Thanks to Suzanne Alejandre for this activity and its accompanying lesson plan, and Mike Morton for the nifty Applet.

## Magic Squares## Activity of the Month## October 1996 |

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Each month the Math Forum sponsors a student activity that can be done locally and shared globally. There are:

- discussion suggestions for the teacher or student activity leaders,
- a detailed lesson plan for the classroom,
- ways to share what you do and learn,
- and here's a link to a Java Applet that will allow you to experiment with this puzzle.

we'll discover how to make a 3x3 magic square.

## What is a magic square?

In a magic square, the rows, columns, and diagonals all add up to the same number.

Let's begin with the first three numbers:

Can you fill in the empty cells?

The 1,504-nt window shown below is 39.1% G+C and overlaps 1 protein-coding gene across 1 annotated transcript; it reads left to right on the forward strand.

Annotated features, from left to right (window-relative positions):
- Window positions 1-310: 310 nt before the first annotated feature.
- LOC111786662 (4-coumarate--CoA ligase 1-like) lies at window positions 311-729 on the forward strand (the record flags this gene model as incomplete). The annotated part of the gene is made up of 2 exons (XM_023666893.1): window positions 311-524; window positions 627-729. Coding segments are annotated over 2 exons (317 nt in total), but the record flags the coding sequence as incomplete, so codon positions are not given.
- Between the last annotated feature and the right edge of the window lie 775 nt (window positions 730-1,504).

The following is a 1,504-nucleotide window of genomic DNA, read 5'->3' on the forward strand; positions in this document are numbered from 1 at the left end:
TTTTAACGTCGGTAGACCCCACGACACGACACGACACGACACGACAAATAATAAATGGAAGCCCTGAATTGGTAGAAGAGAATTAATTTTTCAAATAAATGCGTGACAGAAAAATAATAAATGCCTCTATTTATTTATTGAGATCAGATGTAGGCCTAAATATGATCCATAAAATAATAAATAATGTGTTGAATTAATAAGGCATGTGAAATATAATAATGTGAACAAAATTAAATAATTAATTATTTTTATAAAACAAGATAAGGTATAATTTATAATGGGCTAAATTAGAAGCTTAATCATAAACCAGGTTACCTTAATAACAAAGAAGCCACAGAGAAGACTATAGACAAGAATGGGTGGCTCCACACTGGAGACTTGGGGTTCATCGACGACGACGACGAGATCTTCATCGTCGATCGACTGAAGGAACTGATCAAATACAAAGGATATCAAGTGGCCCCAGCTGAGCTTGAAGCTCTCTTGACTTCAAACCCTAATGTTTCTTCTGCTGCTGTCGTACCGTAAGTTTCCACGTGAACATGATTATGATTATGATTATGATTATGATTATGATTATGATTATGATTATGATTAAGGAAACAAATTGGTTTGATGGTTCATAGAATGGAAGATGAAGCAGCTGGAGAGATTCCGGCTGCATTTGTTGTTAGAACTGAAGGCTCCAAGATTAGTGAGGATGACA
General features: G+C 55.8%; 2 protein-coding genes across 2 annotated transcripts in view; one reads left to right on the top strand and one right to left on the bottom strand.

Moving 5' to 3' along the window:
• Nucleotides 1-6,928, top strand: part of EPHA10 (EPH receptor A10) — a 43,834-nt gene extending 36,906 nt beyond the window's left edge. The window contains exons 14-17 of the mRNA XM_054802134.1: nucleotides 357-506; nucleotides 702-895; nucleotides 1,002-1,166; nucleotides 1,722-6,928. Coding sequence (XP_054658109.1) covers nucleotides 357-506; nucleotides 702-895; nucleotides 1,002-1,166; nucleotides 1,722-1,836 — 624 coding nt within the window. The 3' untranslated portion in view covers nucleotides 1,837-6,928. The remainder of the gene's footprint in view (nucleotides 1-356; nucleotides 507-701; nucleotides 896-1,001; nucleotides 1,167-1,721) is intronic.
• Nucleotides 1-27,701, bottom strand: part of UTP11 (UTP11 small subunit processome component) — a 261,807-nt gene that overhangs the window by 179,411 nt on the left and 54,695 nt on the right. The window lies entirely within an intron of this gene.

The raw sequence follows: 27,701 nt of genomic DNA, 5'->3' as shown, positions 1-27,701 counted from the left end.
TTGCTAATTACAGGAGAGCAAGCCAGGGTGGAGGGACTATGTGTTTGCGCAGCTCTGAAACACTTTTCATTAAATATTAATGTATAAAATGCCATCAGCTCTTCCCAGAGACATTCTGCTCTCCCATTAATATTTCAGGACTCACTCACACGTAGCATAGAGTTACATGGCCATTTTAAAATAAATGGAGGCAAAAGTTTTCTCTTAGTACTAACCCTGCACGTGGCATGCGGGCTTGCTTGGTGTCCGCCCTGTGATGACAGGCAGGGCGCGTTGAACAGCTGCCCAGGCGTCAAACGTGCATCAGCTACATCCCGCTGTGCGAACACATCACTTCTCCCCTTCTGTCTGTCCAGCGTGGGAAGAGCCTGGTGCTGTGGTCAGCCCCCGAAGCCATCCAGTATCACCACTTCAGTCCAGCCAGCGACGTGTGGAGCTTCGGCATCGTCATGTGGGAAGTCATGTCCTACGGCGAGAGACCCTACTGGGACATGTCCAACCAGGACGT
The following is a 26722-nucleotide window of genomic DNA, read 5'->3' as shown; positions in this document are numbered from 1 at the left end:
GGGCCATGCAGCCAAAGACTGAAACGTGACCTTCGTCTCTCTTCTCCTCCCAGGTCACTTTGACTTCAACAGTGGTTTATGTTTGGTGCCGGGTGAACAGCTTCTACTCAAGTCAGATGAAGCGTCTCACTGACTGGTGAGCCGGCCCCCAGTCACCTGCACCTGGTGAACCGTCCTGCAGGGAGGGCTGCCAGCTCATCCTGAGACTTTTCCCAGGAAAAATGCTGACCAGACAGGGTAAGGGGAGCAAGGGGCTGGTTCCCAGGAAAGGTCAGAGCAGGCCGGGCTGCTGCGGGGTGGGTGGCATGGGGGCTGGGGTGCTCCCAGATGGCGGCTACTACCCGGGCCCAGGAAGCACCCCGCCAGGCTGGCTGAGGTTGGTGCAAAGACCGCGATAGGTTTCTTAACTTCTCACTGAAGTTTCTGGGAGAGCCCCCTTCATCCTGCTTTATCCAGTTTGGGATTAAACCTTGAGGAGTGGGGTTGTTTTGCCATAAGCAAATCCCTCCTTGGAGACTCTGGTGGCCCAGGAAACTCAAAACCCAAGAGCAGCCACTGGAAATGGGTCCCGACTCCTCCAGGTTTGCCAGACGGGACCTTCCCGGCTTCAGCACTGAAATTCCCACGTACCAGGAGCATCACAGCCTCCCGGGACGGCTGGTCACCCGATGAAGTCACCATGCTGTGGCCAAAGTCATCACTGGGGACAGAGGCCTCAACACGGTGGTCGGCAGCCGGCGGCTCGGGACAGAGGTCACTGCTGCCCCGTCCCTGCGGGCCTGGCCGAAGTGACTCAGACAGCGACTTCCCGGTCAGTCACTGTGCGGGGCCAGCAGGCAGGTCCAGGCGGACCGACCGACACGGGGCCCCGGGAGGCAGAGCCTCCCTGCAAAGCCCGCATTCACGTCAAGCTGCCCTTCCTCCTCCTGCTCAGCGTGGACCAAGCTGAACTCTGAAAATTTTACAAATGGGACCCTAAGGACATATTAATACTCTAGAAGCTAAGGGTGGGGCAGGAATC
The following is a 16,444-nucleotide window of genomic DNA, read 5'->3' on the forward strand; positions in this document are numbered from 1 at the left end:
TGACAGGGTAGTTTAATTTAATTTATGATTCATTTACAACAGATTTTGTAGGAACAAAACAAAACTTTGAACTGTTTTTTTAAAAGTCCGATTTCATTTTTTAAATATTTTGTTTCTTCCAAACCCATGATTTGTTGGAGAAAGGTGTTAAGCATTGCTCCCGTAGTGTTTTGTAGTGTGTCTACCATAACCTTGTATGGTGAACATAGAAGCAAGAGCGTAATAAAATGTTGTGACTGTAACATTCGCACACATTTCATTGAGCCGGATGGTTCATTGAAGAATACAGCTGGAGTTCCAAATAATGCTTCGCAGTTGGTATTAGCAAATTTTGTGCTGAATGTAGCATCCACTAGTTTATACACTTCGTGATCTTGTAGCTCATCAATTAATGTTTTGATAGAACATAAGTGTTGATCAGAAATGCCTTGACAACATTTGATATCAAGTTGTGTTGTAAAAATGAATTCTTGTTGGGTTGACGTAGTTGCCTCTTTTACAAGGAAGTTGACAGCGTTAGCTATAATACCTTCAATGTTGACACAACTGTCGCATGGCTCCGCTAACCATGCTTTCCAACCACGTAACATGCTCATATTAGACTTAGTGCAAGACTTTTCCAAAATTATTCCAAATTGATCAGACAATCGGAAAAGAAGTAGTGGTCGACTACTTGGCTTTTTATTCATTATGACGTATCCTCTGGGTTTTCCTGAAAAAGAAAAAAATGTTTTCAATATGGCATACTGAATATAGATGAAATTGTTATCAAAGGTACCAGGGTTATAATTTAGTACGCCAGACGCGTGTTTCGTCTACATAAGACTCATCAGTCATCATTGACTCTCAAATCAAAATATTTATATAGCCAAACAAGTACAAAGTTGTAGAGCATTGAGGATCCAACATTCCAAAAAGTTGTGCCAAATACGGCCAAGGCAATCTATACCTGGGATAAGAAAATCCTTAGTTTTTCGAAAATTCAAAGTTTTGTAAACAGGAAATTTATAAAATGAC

## Definition:

Some mathematicians define a magic square formally as an arrangement of the numbers from 1 to n^2 (n-squared) in an nxn matrix, with each number occurring exactly once, and such that the sum of the entries of any row, any column, or any main diagonal is the same.## Discussion suggestions:

- What is the sum of each row, column, diagonal of the magic square? Can a square be made that results in a different sum? [Advanced question: Why or why not?]
- How did you figure out what numbers to use and where to put them in the square?
- What number did you place in the middle? Is this the only number that can go in the middle? [Advanced question: Why or why not?]
- If we start with a puzzle like the one above, is there only one solution? [Advanced question: Why or why not?]
- [Advanced question: Can you show that the sum of the entries of any row, any column, or any main diagonal must be n(n^2+1)/2?]

## Interactive exploration: a Magic Square Java Applet

## A lesson plan for the classroom, by Suzanne Alejandre.

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